At the end of last year, Ross Douthat (just how do you say his last name anyway?) challenged us to
1) take out a subscription for (and read in its entirety) a magazine that holds the opposite political position that you do (so, liberals should take up National Review, conservatives The Nation, etc);
2) read the writings of someone who lives in a different geographic setting that you do (urbanites, check out the rural-minded Front Porch Republic; middle Americans, why not read the New York Times?);
3) read the fringes--libertarians, Evangelical social Christians, communitarians, etc.
So, how have I measured up?
1) fail, utterly. While I have spent significant time reading books (selections listed below) and articles written by those with whom I disagree, that is exactly what Douthat said doesn't count. I have not subscribed to any opposite-me periodical and read it in its entirety. And now that I'm in reduced financial circumstances, this one may have to be a wash. The score: 0-1
2) win, technically. This one may be a bit unfair, since when I lived in DC (in the early part of this year), I was a fairly devoted follower of Front Porch Republic and a handful of other rural-focused publications. And now that I'm in middle-America, it's fairly easy just to keep up with the on-the-coast publications that I had followed living in DC. So while I've obeyed the letter of this suggestion, I can't claim to have followed its spirit. Fortunately, I'm not a legalist, so I'm going to call the score at this point 1-1.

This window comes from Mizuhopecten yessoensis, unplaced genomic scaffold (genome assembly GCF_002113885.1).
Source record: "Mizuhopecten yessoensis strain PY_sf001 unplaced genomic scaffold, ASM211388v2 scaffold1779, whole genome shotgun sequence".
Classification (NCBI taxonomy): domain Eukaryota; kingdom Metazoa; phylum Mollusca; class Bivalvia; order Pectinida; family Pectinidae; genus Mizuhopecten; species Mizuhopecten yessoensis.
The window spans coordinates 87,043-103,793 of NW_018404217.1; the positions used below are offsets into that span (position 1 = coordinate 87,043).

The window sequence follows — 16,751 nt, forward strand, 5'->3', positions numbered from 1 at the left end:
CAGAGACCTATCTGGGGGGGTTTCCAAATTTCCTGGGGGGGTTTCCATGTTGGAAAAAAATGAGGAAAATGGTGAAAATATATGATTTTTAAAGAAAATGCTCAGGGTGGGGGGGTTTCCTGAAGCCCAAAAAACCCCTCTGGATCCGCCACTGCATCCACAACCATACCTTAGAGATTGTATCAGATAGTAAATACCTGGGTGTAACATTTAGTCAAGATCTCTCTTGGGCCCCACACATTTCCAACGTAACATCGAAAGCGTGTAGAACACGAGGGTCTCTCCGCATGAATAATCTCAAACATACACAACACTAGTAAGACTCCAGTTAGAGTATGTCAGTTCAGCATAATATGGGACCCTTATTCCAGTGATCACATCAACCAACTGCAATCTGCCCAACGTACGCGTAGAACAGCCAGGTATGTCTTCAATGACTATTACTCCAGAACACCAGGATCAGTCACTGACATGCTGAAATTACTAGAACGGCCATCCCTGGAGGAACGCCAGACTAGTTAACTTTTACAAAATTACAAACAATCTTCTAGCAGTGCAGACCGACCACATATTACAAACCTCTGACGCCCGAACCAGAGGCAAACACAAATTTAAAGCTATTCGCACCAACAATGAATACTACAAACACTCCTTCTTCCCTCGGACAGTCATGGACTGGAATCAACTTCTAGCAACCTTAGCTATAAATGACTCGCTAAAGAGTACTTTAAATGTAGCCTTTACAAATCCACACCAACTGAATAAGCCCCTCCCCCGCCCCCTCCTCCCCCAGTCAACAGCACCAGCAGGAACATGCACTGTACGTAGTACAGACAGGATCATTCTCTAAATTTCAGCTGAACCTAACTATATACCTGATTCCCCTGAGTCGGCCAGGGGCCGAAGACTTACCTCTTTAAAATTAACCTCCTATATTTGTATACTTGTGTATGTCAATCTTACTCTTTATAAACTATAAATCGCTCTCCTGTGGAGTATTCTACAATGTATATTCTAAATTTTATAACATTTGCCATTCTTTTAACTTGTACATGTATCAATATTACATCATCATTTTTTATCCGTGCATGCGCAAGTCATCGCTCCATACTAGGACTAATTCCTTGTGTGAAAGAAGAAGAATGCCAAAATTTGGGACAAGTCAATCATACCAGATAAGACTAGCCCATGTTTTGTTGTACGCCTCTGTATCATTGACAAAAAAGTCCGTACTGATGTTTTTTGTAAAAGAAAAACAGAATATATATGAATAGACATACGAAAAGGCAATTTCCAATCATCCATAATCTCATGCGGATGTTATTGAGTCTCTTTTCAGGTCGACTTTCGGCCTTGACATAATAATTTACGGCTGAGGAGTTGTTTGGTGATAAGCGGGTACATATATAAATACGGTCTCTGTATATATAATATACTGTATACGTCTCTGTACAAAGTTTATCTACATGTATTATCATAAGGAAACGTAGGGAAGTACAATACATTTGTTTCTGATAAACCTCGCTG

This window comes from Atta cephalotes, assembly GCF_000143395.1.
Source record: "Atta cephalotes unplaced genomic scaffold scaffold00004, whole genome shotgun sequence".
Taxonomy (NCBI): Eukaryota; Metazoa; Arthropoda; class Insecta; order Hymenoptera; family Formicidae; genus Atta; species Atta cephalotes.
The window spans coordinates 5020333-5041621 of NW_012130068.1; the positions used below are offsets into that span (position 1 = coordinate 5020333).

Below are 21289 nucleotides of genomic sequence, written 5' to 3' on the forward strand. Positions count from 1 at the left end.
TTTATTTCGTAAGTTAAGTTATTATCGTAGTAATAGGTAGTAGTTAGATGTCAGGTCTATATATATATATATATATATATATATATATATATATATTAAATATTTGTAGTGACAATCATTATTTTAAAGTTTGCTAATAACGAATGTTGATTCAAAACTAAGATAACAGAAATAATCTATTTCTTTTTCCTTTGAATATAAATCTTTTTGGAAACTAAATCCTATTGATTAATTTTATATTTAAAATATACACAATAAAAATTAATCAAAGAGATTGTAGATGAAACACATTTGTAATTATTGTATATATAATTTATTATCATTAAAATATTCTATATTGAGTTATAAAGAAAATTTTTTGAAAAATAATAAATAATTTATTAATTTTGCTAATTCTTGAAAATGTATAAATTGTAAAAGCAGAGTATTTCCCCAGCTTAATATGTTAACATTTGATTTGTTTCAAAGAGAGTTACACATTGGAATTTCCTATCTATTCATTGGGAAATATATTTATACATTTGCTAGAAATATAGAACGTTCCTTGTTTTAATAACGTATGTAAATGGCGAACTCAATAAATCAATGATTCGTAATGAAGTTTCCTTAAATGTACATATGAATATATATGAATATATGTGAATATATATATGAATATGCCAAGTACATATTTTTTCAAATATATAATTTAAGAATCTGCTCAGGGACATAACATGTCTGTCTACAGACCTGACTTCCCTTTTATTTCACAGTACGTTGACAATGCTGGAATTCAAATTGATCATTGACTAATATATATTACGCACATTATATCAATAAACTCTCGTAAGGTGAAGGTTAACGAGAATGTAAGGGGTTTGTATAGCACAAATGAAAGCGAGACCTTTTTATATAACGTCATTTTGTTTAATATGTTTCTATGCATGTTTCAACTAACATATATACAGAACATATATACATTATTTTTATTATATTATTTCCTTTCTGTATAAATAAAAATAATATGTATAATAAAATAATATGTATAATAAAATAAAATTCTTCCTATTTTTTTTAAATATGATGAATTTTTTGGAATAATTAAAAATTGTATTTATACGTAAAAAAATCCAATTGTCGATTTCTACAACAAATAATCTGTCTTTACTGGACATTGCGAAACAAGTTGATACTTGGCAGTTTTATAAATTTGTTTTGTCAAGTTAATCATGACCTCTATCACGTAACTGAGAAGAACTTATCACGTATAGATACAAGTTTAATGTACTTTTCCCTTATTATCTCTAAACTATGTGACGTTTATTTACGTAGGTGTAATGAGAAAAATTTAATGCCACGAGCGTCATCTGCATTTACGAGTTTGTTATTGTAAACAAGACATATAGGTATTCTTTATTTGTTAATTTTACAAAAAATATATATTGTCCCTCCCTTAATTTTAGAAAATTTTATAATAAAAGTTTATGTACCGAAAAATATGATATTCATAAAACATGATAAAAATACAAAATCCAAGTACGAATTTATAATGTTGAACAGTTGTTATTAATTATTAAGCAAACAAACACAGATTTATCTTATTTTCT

3) I think in the strictest sense of the term, I've got to call this a tie--and that because I am one of those people on the "fringes", so I can't count the reading it's fairly natural for me to read anyway. But then again, I am reading in this category. So: a tie.Which leaves me at 1-1-1. Possibly, this is the best I could have hoped for in a year as busy as 2013 has been...
The books I read this year with which I disagree (politically, and culled from my Goodreads list):
The Lost Continent: Travels in Small Town America by Bill Bryson
Future Perfect: The Case for Progress in a Networked Age by Steven Johnson (Review TBA)
What Money Can't Buy: The Moral Limits of Markets by Michael Sandel
Thinking the Twentieth Century by Tony Judt
Civilisation: A Personal View by Kenneth Clark
The Founders' Key: The Divine and Natural Connection between the Declaration and the Constitution, and what we risk by Losing it by Larry Arnn (Review TBA)